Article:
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China Clearly Supporting Russia on Oil

April 27, 2016 (EIRNS)—Sputnik, in an article today by regular contributor Pepe Escobar on the "failure" of the Doha meeting of oil-producing nations to reach deal, notes, "The City of London—via the FT—wants to convey the impression to global public opinion that it all boiled down to a dispute between Prince Mohammed bin Salman—the conductor of the illegal war on Yemen—and Saudi Oil Minister Ali Al-Naimi. The son of ailing King Salman has been dubbed the unpredictable new voice of the kingdom’s energy policy."

Escobar, based on a "financial source with very close links to the House of Saud," writes that it was actually the Obama White House which killed the "oil production freeze" agreement Russian diplomacy had achieved with Saudi Arabia and other producers.

"A famous 3 a.m. call did take place in Doha on Sunday," he writes. "The young Salman called the Saudi delegation and told them the deal was off. Every other energy market player was stunned by the reversion.

"Yet the true story, according to [the source], is that the United States threatened the Prince that night with the most dire consequences if he did not back down on the oil price freeze.

"So—predictably—this goes way beyond an internal Saudi matter, or the Prince’s erratic behavior, even though the House of Saud is indeed racked by multiple instances of fear and paranoia.... As the source explains, an oil production cut would have hindered the US goal of bankrupting Russia via an oil price war, which is what this is all about."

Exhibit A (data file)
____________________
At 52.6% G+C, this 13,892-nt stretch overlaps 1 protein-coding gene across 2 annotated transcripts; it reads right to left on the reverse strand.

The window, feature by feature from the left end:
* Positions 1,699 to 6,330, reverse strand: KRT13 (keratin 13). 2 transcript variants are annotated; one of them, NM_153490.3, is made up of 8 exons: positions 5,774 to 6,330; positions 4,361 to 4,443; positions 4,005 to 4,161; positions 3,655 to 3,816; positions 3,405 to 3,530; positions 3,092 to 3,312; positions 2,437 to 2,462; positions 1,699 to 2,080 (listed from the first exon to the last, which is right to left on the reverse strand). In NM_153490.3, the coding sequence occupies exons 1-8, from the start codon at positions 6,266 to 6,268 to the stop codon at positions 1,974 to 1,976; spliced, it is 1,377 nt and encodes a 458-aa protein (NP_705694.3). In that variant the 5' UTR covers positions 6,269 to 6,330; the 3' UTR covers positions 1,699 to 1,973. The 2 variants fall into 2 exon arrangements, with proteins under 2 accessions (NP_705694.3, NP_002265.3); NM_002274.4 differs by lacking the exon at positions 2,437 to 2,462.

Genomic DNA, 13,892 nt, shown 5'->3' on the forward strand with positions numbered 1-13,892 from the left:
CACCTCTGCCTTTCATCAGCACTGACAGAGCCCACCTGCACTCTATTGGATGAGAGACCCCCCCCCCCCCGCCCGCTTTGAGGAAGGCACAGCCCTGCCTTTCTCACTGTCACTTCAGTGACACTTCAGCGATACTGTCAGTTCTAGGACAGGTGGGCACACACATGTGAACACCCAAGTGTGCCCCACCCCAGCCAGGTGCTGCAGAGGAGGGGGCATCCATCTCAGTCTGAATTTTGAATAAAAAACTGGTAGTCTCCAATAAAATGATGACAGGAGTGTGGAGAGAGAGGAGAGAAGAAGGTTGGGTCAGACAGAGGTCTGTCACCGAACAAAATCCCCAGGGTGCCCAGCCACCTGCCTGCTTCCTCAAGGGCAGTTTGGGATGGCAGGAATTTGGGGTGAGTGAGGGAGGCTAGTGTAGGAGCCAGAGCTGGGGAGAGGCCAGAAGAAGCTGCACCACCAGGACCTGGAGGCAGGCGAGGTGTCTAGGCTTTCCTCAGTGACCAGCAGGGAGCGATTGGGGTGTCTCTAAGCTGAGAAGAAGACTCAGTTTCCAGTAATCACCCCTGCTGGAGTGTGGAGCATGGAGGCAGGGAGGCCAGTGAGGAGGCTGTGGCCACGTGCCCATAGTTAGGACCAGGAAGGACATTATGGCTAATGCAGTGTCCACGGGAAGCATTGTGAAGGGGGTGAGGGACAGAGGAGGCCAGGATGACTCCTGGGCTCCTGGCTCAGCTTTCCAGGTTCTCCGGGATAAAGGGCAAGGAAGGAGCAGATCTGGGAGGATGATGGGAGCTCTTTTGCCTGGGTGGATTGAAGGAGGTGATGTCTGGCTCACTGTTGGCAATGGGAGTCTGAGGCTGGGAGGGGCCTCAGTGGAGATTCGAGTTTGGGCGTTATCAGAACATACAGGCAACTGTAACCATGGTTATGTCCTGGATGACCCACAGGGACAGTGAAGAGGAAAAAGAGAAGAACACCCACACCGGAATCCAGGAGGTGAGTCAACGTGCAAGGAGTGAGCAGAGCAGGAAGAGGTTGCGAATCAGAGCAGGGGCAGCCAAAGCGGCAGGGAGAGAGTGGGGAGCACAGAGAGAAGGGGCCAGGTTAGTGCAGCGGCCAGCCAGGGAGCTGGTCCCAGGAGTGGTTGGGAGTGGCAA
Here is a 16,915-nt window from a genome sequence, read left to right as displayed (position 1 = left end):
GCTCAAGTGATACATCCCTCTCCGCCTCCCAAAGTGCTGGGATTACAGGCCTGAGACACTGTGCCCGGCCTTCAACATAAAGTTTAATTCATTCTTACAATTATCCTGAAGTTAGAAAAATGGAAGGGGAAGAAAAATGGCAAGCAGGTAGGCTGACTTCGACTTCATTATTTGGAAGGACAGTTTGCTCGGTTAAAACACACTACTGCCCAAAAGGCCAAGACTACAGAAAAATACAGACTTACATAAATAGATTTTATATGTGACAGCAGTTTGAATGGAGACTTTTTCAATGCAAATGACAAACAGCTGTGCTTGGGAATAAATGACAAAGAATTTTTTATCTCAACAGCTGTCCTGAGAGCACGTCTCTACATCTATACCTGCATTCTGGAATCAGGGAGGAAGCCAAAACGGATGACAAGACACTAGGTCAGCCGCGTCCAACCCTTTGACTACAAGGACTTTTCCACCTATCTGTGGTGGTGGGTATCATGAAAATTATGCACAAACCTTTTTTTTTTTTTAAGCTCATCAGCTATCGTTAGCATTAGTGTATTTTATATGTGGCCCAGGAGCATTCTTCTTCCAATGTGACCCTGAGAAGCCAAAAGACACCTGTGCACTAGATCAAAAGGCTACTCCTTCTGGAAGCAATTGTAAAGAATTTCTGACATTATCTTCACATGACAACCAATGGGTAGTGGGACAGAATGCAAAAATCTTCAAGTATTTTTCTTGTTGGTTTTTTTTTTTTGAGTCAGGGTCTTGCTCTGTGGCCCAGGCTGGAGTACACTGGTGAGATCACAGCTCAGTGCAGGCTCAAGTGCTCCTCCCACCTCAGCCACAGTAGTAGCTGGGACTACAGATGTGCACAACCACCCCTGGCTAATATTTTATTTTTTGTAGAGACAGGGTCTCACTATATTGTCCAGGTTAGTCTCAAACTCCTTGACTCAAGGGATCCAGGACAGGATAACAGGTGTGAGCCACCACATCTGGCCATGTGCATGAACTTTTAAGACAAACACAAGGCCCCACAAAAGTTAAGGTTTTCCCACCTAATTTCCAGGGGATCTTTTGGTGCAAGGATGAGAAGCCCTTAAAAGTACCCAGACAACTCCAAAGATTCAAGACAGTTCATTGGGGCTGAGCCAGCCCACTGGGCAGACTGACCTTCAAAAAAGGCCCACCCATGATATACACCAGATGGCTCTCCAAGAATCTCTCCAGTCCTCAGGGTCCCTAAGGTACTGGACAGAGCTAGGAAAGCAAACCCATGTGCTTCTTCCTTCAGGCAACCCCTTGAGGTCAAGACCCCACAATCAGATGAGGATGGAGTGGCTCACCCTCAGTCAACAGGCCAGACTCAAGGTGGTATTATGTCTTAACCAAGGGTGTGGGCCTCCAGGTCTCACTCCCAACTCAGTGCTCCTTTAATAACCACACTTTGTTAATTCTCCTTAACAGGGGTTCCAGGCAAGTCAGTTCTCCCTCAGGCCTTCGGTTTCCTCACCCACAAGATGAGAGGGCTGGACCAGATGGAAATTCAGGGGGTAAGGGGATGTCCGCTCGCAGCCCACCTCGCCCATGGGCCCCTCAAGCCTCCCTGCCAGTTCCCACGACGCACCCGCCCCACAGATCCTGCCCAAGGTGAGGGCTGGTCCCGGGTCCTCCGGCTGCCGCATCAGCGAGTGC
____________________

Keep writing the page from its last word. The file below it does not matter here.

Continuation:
This is undoubtedly how some leading circles in Russia see what failed to happen at Doha.

But the price of oil has not fallen since that failure several weeks ago; it has actually continued its slow rise since mid-February, now reaching $45/barrel for WTI. One clear factor is China’s support for Russia. China for the past month or so has not only been increasing imports to meet rising demand, but clearly buying and stockpiling additional oil on tankers at several of its ports. Over the past year, the Persian Gulf producers’ share of China’s imports has dropped from 55% to 44%, while the Russian share has risen from 14% to 21%.

The other factor overcoming the failure at Doha has been the ongoing "capitulation" of the shale oil sector of Obama’s United States. It has been responsible for a 10% drop in total U.S. oil production over the past 18 months, and this fall is accelerating as more and more U.S. onshore oil producers go bankrupt, lose their operating credit lines, or shut down production costs to try to stay out of bankruptcy.

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